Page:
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dc.contributor.authorHisle-Gorman, Elizabeth
dc.date.accessioned2012-03-05T21:24:34Z
dc.date.available2012-03-05T21:24:34Z
dc.date.issued2008
dc.identifier.urihttp://hdl.handle.net/10713/973
dc.descriptionUniversity of Maryland, Baltimore. Social Work. Ph.D. 2008en_US
dc.description.abstractProblem statement. Childhood poverty and child maltreatment are problems that affect millions of children, and often result in a range of negative sequelae. Yet, some individuals do well despite hardship. Understanding resilient survivors of child maltreatment and factors that contribute to their resilience is needed to best serve others who have been abused and neglected. Methods. Young adults (age 18-35) enrolled in college and in a Temporary Assistance to Needy Families (TANF) welfare to work job training program were surveyed on demographic, risk and protective factors, and indicators of resilience. Resilience was measured using a composite score composed of seven indicators of resilience (college and employment participation, scholastic achievement, self esteem, postponing childbearing, avoiding early drug and alcohol use, avoiding post traumatic stress disorder, and avoiding depression). Results. An internal locus of control, the presence of a familial mentor, religious involvement and a positive high school experience were all significant protective factors that contributed to resilience against child maltreatment and childhood poverty. As expected, recruitment site also significantly predicted resilience. Conclusion. An internal locus of control, the presence of a familial mentor, religious involvement and a positive high school experience are all associated with global resilience in young adults.en_US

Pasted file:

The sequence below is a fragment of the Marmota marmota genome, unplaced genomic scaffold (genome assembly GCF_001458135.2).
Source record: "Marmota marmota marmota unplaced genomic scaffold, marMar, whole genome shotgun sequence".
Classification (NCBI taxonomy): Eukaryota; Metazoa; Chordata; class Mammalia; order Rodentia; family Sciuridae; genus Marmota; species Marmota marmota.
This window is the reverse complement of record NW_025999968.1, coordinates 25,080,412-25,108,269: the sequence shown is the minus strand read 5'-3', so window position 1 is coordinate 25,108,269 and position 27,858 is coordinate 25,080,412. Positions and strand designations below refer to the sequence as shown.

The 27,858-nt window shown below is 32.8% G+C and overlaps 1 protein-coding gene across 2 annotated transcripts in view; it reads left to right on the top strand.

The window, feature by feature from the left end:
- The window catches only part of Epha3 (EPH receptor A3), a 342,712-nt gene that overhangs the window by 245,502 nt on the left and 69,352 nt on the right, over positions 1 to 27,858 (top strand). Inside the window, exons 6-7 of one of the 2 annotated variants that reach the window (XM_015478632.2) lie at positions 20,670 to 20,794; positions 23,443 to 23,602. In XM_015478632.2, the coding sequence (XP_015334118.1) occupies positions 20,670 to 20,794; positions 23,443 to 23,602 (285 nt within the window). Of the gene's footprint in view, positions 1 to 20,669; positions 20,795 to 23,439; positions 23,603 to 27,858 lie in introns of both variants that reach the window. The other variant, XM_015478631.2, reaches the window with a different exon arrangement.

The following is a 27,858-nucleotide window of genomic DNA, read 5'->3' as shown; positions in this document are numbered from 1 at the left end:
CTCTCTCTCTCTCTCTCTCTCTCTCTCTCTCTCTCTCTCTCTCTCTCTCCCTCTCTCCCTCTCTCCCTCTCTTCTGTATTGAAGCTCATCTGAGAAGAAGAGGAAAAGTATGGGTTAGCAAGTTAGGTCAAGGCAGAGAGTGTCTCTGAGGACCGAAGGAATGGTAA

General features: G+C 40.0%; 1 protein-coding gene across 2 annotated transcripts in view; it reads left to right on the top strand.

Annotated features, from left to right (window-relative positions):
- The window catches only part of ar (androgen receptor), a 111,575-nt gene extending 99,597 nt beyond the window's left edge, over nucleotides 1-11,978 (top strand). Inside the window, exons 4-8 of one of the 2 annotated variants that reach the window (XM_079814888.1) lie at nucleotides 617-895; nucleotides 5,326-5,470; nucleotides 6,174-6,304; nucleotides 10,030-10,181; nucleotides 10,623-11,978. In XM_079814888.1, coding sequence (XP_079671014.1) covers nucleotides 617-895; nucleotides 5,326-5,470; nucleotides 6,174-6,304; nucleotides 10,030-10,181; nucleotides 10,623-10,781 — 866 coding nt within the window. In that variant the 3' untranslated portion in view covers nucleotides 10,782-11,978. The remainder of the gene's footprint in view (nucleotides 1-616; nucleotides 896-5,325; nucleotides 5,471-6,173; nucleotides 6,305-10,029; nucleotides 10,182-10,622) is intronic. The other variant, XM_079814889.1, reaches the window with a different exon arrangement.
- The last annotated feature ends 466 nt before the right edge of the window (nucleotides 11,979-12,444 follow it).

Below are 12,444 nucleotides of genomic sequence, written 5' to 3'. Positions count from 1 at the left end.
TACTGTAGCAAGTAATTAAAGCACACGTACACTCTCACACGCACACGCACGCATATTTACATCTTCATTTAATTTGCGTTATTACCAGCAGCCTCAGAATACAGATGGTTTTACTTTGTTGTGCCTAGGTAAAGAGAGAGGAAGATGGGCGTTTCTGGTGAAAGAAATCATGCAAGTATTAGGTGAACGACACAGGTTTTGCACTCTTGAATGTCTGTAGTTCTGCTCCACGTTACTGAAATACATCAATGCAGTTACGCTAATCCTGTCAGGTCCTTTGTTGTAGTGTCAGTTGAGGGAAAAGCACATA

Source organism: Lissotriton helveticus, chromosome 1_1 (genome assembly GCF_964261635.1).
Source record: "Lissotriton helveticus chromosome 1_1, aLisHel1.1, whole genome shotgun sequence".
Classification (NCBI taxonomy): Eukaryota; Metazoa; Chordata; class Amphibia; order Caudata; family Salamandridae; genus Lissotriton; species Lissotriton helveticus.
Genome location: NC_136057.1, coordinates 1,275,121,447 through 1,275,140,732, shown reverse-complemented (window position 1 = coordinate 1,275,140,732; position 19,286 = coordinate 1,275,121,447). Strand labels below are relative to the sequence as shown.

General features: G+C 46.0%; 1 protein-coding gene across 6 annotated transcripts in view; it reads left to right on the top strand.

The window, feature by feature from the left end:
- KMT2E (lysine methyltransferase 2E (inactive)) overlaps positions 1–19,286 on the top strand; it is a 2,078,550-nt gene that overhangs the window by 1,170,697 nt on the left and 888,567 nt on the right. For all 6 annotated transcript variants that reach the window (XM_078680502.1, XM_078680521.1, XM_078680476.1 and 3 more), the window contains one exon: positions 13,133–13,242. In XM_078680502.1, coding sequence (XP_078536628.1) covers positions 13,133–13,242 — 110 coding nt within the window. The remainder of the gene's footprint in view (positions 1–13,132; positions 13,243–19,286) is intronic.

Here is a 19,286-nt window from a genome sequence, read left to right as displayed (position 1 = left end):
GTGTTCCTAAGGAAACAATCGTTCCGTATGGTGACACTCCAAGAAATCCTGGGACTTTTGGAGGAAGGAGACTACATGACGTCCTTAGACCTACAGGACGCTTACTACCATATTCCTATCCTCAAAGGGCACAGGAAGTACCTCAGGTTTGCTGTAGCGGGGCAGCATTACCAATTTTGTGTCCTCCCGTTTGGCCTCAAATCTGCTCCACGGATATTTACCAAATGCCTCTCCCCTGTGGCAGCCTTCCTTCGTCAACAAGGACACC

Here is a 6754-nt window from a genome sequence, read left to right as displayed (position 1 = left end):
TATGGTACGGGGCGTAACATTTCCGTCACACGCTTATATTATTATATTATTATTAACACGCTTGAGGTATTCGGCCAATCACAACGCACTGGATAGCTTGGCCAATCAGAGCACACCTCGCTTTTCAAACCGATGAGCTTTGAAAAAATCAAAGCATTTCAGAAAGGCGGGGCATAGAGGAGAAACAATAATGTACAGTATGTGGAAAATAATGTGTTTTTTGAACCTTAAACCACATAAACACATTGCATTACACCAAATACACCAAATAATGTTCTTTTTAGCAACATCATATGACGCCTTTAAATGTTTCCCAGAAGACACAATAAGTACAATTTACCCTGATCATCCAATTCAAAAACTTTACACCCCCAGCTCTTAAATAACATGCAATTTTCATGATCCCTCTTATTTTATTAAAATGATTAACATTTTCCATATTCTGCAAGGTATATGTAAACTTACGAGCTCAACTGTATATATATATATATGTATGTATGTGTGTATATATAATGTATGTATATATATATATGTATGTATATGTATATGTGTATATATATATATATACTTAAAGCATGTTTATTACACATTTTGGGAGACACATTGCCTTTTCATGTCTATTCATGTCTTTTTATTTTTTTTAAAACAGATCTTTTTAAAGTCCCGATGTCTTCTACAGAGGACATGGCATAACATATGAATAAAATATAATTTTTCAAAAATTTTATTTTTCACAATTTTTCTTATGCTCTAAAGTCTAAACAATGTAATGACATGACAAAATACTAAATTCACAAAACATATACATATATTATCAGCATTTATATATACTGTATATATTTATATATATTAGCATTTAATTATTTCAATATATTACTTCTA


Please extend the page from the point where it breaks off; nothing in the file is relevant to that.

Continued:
dc.language.isoen_USen_US
dc.subject.lcshChild abuseen_US
dc.subject.lcshPoor childrenen_US
dc.subject.lcshYoung adultsen_US
dc.subject.meshResilience, Psychologicalen_US
dc.subject.meshSocial Worken_US
dc.titleResilience in young adults: An assessment of individual, family and community level protective factorsen_US
dc.typedissertationen_US
dc.contributor.advisorHarrington, Donna
dc.identifier.ispublishedYesen_US
dc.description.urinameFull Texten_US
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